Compared to a slow $500 laptop that you have to replace every 2 years? The total cost will end up being $2,000 without including costs of repair, time wasted that could have been used producing good quality work etc
Good quality clothes
This is one of those purchases where most of the time, you get what you pay for.
Yup, you also get what you pay for.
Which other category of purchases fits into the above list?
And yes, you can thrift for good quality items at any price range which also end up being good for the environment anyway
And because I know I have thousands of smart blog readers out there, I can’t forget to mention that of course, being able to pay for the best quality investment pieces or buying items in bulk is a financial privilege. Having to buy the many many low-quality items keeps a lot of us stuck in stuck in poverty which is a concept that was best illustrated by economist Terry Pratchett in this quote:
“Take boots, for example. He earned thirty-eight dollars a month plus allowances. A really good pair of leather boots cost fifty dollars. But an affordable pair of boots, which were sort of OK for a season or two and then leaked like hell when the cardboard gave out, cost about ten dollars.
Those were the kind of boots Vimes always bought, and wore until the soles were so thin that he could tell where he was in Ankh-Morpork on a foggy night by the feel of the cobbles.
But the thing was that good boots lasted for years and years. A man who could afford fifty dollars had a pair of boots that’d still be keeping his feet dry in ten years’ time, while the poor man who could only afford cheap boots would have spent a hundred dollars on boots in the same time and would still have wet feet.
This was Captain Samuel Vimes ‘Boots’ theory of socioeconomic unfairness.”
2. Understand the game you’re playing
“Being swayed by people playing a different game can also throw off how you think you’re supposed to spend your money.
So much consumer spending, particularly in developed countries, is socially driven: subtly influenced by people you admire and done because you subtly want people to admire you.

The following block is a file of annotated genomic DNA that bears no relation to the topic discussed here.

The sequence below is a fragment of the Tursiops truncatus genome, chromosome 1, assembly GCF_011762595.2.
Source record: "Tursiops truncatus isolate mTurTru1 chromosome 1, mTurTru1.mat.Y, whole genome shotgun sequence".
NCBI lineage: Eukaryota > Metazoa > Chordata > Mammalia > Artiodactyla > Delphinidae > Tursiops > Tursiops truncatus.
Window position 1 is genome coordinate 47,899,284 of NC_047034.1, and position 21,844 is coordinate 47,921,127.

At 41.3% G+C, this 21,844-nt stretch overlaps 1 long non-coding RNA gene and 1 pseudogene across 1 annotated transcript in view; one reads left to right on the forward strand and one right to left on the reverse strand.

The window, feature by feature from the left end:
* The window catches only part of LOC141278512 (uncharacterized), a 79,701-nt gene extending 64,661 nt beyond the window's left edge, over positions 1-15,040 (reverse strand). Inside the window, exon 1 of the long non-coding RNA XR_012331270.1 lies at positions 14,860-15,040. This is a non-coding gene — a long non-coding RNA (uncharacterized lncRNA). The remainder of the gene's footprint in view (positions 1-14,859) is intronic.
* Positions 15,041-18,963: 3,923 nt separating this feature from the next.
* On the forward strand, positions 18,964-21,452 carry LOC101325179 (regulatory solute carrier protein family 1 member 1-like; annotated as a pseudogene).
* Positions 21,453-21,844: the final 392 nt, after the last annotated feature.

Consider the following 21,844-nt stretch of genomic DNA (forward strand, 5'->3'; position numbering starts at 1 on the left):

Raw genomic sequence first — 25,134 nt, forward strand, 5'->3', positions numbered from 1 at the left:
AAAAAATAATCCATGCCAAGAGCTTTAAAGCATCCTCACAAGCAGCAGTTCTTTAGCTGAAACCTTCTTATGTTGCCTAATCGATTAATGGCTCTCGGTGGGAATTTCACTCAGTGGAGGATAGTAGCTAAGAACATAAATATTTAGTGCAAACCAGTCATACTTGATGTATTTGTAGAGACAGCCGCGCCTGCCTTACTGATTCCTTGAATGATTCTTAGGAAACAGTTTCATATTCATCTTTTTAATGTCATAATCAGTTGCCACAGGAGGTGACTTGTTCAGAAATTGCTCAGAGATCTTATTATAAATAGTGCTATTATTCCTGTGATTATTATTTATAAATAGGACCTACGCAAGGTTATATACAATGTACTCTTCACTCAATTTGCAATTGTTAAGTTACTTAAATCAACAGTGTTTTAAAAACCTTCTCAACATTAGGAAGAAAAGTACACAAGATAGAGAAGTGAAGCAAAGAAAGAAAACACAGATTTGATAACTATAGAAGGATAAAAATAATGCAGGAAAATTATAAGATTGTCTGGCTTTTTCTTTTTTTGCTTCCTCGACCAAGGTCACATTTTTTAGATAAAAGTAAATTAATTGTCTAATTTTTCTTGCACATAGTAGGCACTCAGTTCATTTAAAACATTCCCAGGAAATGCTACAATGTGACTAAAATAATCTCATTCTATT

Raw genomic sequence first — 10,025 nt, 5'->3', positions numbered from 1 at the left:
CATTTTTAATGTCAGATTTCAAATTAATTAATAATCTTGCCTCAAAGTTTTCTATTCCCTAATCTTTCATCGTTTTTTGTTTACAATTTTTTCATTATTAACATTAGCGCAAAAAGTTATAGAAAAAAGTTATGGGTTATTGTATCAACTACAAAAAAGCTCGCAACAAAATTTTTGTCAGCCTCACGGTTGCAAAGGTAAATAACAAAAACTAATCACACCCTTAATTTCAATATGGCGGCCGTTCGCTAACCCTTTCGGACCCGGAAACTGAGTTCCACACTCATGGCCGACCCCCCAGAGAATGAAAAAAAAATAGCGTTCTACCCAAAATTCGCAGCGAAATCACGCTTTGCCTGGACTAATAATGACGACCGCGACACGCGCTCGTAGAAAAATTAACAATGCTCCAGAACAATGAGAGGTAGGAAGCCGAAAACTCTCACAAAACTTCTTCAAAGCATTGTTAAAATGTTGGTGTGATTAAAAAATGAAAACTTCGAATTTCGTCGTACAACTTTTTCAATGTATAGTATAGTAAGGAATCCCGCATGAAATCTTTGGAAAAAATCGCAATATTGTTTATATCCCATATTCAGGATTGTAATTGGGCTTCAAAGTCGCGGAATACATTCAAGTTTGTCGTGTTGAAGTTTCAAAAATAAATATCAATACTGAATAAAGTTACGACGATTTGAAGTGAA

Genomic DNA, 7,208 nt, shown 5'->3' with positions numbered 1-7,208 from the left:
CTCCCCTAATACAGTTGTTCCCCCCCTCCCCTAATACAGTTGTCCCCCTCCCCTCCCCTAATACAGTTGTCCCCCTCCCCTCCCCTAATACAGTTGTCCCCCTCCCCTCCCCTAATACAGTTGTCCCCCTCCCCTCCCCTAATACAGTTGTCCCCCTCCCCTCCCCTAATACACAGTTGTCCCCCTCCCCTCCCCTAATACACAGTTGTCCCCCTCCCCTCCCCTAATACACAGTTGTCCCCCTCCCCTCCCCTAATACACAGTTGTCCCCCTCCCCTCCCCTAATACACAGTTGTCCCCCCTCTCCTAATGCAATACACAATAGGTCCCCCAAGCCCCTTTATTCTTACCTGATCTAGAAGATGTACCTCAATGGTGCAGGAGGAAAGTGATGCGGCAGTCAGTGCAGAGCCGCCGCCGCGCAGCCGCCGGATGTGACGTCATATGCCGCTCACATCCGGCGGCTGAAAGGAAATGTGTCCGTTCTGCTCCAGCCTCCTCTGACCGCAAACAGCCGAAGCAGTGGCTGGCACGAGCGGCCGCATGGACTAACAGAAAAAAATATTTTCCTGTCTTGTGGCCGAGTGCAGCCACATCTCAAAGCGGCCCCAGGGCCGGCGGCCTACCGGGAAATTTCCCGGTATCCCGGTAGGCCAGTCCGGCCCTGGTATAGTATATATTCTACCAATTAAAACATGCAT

But while we can see how much money other people spend on cars, homes, clothes, and vacations, we don’t get to see their goals, worries, and aspirations.
A young lawyer aiming to be a partner at a prestigious law firm might need to maintain an appearance that I, a writer who can work in sweatpants, have no need for. But when his purchases set my own expectations, I’m wandering down a path of potential disappointment because I’m spending the money without the career boost he’s getting.
We might not even have different styles. We’re just playing a different game. It took me years to figure this out.
A takeaway here is that few things matter more with money than understanding your own time horizon and not being persuaded by the actions and behaviours of people playing different games than you are.”
This money advice isn’t just applicable to decisions regarding clothes, cars, vacays and homes. You should also use it while deciding what to invest in: you don’t just wake up one day and buy X asset, stock or bond, perhaps because your friend convinced you, everyone is investing in it or for fear of missing out because people are making money.
Need I say more?
3. How long can you stick around?
I learnt this lesson while listening to a podcast on The Tim Ferris Show: every 10 years, something crazy happens in the financial world such as a recession or COVID-19.
When it comes to your investment choices, the ability to stick around for a long time, without wiping out (by a financial emergency or something completely out of your control such as a pandemic) or being forced to give up, is what makes the biggest difference.
Crafting your investment portfolio in a way that you can stick around for the longest time should be the cornerstone of your strategy, whether it’s in investing or how your run your business.
You have to position yourself to be financially resilient for whatever comes your way. If you’re wondering how to, I can help you with that when you sign up for my one-on-one financial coaching.
Which is the best money advice you’ve ever received? Teach The Wealth Tribe in the comment section, I respond to ALL comments 🥳